Carpets and rugs should be vacuumed thoroughly to eliminate buildup of dirt and allergens. The fabric materials harbor these unwanted particles and pose health concerns, so they should be cleaned well and regularly. When possible, launder fabric items like rugs on the warmest possible water setting. Be sure to dry them completely. Using an EPA-approved stain remover, deep clean surfaces with stains. Some substances will attract bugs and other pests while trapping particles of dust and germs in the classroom.

2. Windows and Walls

Microfiber does exceptional job of collecting and trapping small particles into the fabric. Pair a microfiber cloth with a glass cleaner to wash the windows in the school. While cleaning the windows has aesthetic benefits, windows also collect dirt and germs.

The same kind of cloth paired with an all-purpose cleaner works wonderfully for cleaning the walls. Many people regularly come into direct and indirect contact with walls. Whether students lean up against them, drag their hands along the wall or simply walk near them, the walls gather dirt, allergens and germs that easily transmit to other people. Be sure to also clean the lockers and cubbies with an all-purpose cleaner, as they are also common touch points.

3. Recreational Equipment

Recreational equipment, both indoors and outside, experiences frequent contact with students and is a great place for dirt and germs to build up. Spray or power wash outdoor equipment like playgrounds. Reducing the amount of dirt on a playground set is important to help avoid rusting and minimize the amount of dirt that students track into the school after using the equipment. Athletic gear like balls and other equipment that students share should be wiped down or sprayed.

Wooden surfaces and ground covers should not be cleaned or disinfected. This may cause deterioration of the material, and because of their porous nature, it is ultimately ineffective to clean them.

Indoor recreational equipment, like that used during gym classes, should also be cleaned with an all-purpose cleaner. These items should be cleaned regularly to avoid germ buildup in the storage closets and transmitting across a population of students quickly.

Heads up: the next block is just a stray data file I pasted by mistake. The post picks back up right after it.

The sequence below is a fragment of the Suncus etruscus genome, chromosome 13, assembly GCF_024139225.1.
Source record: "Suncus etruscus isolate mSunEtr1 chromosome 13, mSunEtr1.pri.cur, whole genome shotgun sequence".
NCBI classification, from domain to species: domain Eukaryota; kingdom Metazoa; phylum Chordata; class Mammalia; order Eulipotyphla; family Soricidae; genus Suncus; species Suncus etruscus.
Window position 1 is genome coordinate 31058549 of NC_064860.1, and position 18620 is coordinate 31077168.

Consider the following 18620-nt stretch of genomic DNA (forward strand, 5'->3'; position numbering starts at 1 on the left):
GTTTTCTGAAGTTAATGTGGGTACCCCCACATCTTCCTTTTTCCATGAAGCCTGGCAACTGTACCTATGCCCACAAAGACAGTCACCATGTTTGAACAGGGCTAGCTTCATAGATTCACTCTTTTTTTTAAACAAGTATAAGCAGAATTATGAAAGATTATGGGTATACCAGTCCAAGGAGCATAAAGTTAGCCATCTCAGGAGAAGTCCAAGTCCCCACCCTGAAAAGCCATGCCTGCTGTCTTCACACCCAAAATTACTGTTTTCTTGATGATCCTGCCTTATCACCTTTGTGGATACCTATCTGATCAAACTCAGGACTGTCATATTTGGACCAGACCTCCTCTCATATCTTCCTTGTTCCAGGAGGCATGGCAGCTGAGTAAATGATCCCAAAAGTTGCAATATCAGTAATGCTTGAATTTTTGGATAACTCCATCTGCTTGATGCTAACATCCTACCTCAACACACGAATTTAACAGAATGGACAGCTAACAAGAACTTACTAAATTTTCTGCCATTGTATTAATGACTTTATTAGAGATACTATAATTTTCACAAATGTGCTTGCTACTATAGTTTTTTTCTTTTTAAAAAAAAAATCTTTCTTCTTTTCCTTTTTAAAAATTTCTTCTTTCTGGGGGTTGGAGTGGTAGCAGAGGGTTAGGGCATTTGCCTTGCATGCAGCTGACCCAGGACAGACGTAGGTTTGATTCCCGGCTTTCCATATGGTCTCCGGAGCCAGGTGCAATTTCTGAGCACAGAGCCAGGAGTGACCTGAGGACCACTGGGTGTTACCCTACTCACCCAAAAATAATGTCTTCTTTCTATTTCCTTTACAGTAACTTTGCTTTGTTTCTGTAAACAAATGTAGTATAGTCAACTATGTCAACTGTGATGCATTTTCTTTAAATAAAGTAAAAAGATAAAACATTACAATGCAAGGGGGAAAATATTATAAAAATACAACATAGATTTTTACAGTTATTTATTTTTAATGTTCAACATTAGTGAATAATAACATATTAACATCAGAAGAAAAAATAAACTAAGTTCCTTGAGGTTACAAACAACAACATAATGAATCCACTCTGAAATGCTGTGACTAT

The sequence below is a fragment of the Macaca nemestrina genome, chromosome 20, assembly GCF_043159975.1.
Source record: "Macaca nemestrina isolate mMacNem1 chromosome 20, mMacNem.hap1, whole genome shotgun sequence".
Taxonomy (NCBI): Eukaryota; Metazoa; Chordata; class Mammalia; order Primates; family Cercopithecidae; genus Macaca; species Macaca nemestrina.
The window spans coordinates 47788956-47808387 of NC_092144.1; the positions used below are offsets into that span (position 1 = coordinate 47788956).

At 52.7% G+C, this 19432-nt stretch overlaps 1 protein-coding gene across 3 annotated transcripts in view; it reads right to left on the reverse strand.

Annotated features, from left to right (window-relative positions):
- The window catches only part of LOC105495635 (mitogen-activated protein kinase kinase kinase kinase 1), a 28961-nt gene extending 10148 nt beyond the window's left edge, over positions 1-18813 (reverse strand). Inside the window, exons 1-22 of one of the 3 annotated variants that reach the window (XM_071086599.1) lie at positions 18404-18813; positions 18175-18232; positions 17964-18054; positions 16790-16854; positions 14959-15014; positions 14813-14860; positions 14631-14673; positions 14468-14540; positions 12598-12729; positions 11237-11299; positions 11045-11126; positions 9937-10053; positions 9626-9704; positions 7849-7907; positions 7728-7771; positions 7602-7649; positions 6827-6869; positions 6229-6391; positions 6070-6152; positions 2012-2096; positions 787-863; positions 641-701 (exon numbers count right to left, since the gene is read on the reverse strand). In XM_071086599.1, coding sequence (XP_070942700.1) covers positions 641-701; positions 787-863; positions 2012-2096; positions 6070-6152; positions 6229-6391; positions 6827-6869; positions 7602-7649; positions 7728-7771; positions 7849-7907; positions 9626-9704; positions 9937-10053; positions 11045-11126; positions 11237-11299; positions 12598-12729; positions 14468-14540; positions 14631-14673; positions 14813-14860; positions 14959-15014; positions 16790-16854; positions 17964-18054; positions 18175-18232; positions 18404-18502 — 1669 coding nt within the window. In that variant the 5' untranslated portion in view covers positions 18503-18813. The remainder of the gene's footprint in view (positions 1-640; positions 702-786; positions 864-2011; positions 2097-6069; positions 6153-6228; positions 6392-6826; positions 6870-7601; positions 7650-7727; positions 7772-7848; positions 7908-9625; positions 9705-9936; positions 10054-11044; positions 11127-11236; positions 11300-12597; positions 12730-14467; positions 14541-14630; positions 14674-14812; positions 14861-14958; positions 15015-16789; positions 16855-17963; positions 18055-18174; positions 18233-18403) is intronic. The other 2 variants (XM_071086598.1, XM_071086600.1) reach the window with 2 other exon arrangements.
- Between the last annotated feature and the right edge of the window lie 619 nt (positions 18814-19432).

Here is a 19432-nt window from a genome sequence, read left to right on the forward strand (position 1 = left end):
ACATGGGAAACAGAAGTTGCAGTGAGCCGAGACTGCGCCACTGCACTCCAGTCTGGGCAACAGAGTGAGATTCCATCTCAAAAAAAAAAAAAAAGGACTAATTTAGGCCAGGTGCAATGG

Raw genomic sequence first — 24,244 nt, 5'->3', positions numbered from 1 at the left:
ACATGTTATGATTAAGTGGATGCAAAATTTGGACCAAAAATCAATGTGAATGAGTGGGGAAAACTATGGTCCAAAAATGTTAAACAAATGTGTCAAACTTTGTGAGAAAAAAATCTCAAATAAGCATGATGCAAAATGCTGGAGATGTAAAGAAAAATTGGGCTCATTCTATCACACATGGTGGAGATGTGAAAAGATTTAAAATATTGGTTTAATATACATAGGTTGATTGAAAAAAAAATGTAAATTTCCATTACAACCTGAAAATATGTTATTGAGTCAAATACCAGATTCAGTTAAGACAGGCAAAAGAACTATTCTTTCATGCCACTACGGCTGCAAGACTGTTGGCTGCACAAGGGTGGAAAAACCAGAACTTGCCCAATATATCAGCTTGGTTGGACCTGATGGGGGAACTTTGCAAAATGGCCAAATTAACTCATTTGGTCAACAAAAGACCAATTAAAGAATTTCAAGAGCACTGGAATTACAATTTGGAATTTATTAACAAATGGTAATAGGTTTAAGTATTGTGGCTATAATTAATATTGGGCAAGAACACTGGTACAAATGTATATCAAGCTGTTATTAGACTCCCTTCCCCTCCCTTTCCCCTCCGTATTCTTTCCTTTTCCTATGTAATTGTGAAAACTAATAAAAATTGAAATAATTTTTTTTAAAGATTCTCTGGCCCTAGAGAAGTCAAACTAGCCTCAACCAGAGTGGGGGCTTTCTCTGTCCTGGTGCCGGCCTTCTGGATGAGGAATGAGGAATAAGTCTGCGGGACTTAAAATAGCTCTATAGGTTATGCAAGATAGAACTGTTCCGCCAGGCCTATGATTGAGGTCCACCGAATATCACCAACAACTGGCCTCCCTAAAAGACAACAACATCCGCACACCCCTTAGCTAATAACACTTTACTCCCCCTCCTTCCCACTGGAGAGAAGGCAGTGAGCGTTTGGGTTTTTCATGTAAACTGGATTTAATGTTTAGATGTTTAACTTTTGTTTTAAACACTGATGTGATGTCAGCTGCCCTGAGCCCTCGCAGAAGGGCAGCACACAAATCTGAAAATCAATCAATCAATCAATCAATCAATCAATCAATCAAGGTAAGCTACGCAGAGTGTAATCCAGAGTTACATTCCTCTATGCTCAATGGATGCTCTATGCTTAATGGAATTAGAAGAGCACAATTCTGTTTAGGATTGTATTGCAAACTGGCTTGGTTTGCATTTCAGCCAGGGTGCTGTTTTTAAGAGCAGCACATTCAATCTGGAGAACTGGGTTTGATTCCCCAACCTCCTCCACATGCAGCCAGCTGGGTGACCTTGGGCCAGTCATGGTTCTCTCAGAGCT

4. Exterior Cleaning

Exterior walls, sidewalks and signs should be cleaned with a power washer. Removing dirt from these surfaces helps maintain the aesthetic appearance of the building and property. By taking care of these locations, you ensure that the school is in pristine shape for the beginning or remainder of the school year.

Ensure that exterior lights still function properly. Outdoor lights are important for ensuring safety while it is dark outside, especially for younger students. Replace bulbs that no longer work as they should. This includes lights that have greatly lost their brightness as well as those that no longer turn on.

5. Interior Lighting

Lighting in each classroom, hallway and office should be checked to ensure that the bulbs still function properly. Replace bulbs that no longer turn on. Consider completing this task while you clean each part of the school – test the lights while you clean and make note of which bulbs you need to bring back to replace.

Remove the cover or shades on light fixtures to clean dust and debris. These particles can dim the light source by preventing light from passing through, so it is important to ensure that they are sufficiently clean. Collected dust also poses an allergen concern, so you prevent health risks by removing these collected particles from the classroom and workspaces.

School Bathroom Cleaning Checklist

School bathrooms get a lot of usage in a day, which means that they need to be cleaned regularly. Germs spread very easily in shared spaces, and that is especially in true in public bathrooms. Students, especially those in a younger age range, may not take the time to thoroughly clean areas with which they come into contact. Therefore, bathrooms hold a high priority on cleaning checklists. Here are eight steps to take regularly in the bathroom to ensure students’ safety at school.

1. Clean All Toilets

The toilets are the most obvious part of the bathroom that requires attention. Clean the toilets thoroughly and be sure to disinfect each part. Toilets are the most commonly touched item in the bathroom, as it is typically the main purpose for which students enter the restroom. Additionally, dirty or unclean toilets may lead students to disregard care they may otherwise take if the toilets were clean.

2. Mop the Floors